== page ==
• Availability of about 300 sunny days in a year with solar insolation of more than 5 kWh/m2/day.
• Amongst the best performing power distributing companies in India (APEPDCL and APSPDCL).
• An efficient and strong evacuation infrastructure that can facilitate distributed generation.
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The Government of Andhra Pradesh had earlier issued the “Andhra Pradesh Solar Power Policy – 2012” vide G.O.Ms.No.39 dated 26.09.2012 and G.O.Ms No.44 dated 16.11.2012 and again issued “Andhra Pradesh Solar Power Policy, 2015” vide G.O.Ms.No.8 dated 12.02.2015 to promote solar power generation in the State. The Andhra Pradesh Solar Power Policy, 2015 which provided many fiscal incentives for large scale promotion of projects helped in aggressive capacity additions and thereby driving the cumulative installed capacity of solar power in the state to 2515.78 MW. This policy was particularly supported with fiscal incentives because the cost of power from solar was way higher than the average power purchase cost of the state during 2014-15. But seeing the current trend of falling solar prices which is way less than Rs.3 per unit at present, it is felt necessary to revisit the clauses and come out with a new comprehensive policy for the promotion of solar power to meet the demand for power in an environmentally sustainable manner.
To meet the twin objectives of energy security and clean energy considerations, this policy aims to promote widespread usage of solar power and to meet the following objectives.
1. To target a minimum total solar power capacity addition of 5,000 MW in the next five years in the State with a view to meet the growing demand for power in an environmentally sustainable manner.
2 To develop solar park(s) with the necessary utility infrastructure facilities to encourage developers to set up solar power projects in the State.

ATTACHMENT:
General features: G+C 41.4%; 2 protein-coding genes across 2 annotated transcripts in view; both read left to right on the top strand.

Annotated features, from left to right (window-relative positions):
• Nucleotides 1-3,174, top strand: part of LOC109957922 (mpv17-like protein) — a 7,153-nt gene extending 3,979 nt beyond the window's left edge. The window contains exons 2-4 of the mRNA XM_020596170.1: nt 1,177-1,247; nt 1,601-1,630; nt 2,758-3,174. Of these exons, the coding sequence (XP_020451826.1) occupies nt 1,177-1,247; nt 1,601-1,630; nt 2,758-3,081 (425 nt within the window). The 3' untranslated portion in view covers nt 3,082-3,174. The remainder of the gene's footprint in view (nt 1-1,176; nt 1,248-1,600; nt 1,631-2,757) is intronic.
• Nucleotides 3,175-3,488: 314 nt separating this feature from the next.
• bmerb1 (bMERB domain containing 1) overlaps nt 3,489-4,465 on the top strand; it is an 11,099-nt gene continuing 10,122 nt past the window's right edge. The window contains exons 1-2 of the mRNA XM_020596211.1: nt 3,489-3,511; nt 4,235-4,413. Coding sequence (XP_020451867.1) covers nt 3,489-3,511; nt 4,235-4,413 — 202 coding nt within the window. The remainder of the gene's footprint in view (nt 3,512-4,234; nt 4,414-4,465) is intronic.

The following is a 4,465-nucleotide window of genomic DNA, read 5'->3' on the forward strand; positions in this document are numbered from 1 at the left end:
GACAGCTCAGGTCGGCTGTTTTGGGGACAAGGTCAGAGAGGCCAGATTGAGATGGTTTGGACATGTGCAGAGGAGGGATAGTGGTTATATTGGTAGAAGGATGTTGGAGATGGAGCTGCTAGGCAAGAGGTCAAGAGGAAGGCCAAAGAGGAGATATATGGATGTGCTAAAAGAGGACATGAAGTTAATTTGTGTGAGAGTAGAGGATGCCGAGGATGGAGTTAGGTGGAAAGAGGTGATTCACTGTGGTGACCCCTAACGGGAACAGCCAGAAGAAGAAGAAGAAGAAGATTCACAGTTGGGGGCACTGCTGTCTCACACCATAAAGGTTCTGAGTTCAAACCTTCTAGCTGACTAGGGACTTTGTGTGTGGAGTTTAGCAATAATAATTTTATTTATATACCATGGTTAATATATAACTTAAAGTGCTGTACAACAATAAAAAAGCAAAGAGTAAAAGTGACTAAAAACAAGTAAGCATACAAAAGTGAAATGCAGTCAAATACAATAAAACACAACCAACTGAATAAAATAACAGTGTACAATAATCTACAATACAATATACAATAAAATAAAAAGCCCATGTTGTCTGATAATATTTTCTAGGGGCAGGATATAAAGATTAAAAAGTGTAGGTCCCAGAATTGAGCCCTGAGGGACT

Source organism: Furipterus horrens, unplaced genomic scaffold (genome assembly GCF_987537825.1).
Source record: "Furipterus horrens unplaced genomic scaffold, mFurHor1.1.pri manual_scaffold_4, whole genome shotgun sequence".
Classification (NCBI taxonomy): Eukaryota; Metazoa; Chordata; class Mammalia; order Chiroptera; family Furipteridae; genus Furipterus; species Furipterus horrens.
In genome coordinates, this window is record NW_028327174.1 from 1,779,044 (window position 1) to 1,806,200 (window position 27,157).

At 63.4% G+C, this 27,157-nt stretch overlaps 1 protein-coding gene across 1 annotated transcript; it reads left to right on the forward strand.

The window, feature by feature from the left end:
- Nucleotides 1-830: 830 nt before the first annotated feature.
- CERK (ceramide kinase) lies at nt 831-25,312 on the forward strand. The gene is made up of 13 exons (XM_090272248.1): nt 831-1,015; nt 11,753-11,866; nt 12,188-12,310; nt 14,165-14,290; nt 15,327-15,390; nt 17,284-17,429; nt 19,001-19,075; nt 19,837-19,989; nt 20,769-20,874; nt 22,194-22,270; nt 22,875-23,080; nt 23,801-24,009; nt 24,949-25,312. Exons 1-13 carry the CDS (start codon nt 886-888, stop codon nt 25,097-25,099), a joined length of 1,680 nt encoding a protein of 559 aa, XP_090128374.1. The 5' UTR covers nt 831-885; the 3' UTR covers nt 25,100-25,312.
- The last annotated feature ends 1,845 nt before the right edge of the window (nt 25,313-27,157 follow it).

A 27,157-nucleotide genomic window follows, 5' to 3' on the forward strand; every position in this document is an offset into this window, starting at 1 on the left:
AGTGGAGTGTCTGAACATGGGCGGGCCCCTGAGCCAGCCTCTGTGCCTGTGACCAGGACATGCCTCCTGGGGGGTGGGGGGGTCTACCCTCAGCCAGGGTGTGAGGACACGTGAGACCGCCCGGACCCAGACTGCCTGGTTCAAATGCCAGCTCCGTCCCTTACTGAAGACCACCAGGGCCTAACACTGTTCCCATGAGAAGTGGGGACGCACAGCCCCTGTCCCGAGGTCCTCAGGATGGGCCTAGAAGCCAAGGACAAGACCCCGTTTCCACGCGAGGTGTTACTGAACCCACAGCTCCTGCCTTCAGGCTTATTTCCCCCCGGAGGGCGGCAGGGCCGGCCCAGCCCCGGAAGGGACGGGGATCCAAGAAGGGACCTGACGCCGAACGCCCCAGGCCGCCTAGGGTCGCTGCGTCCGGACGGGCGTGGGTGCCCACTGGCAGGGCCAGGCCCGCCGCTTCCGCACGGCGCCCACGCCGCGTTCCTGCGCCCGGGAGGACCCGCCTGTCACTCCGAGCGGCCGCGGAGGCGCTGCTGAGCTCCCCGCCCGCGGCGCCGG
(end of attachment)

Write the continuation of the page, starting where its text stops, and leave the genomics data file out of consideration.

3 To promote distributed generation that can help in avoiding upstream network cost and contribute towards loss reduction.
4 To deploy solar powered agricultural pumpsets and meet power requirements of farmers during day time.
5 To promote local manufacturing facilities which will generate employment in the State.
1. Operative Period
This policy shall come into operation with effect from the date of issuance and shall remain applicable for a period of five (5) years and/ or shall remain in force till such time a new policy is issued.
Solar Power Projects (SPP) that are commissioned during the operative period shall be eligible for the incentives declared under this policy, for a period of ten (10) years from the date of commissioning – unless otherwise the period is specifically mentioned for any incentive.
2. Eligible Developers
All registered companies, Government entities, partnership companies/firms, individuals and all consumers of APDISCOM(s) will be eligible for setting up of Solar Power Projects within the State for sale of electricity/captive use, in accordance with the Electricity Act – 2003, as amended from time to time. The entity desiring to set up Solar Power Project shall intimate the Nodal Agency as per the para (5) of this policy and also submit the DPR of the project with the details of technical and financial capabilities of the developer, based on which the Nodal Agency will allocate the capacity for development.
Before allocating the capacity for development, the Nodal agency shall apprise whether the proposal is technically, financialy and commercially feasible. Nodal agency shall also apprise whether proposer has the required technical, commercial, managerial and financial capability to execute the project. Nodal agency shall apprise the existing installed capacity, existing generating capacity, required installed capacity and generating capacity.
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3. Solar Power Projects
A. Sale of power to AP Discom(s)
The Government will promote setting up of Solar Power Projects for sale of power to APDiscoms. It is envisaged that the Discoms would procure around 2,000 MW of solar power capacity in a phased manner within the next five (5) years depending on the requirement in the State. The Discoms would enter into long term PPA of 25 years with developers who are selected based on a competitive procurement process as per the tariff based competitive bidding guidelines notified by the Ministry of Power. As per the communication vide DO Lr No. 8/7/2017-EFM, dt 12.01.2018, the MNRE has informed that the competitive bidding guidelines for solar power does not cover projects below 5 MW capacity for intra-state and accordingly the procurement of power from solar power projects having capacity less than 5 MW shall be at Feed in Tariff (FiT) determined by AP Electricity Regulatory Commission to the extent power required within the State.
B. Third party sale / Captive use
The government will encourage solar power producers to set up Solar Power Projects for captive use within the State or third party sale within and outside the State of Andhra Pradesh. These projects will also qualify for Renewable Energy Certificates (RECs) subject to applicable regulations/ guidelines issued by the appropriate commission.
C. Solar Parks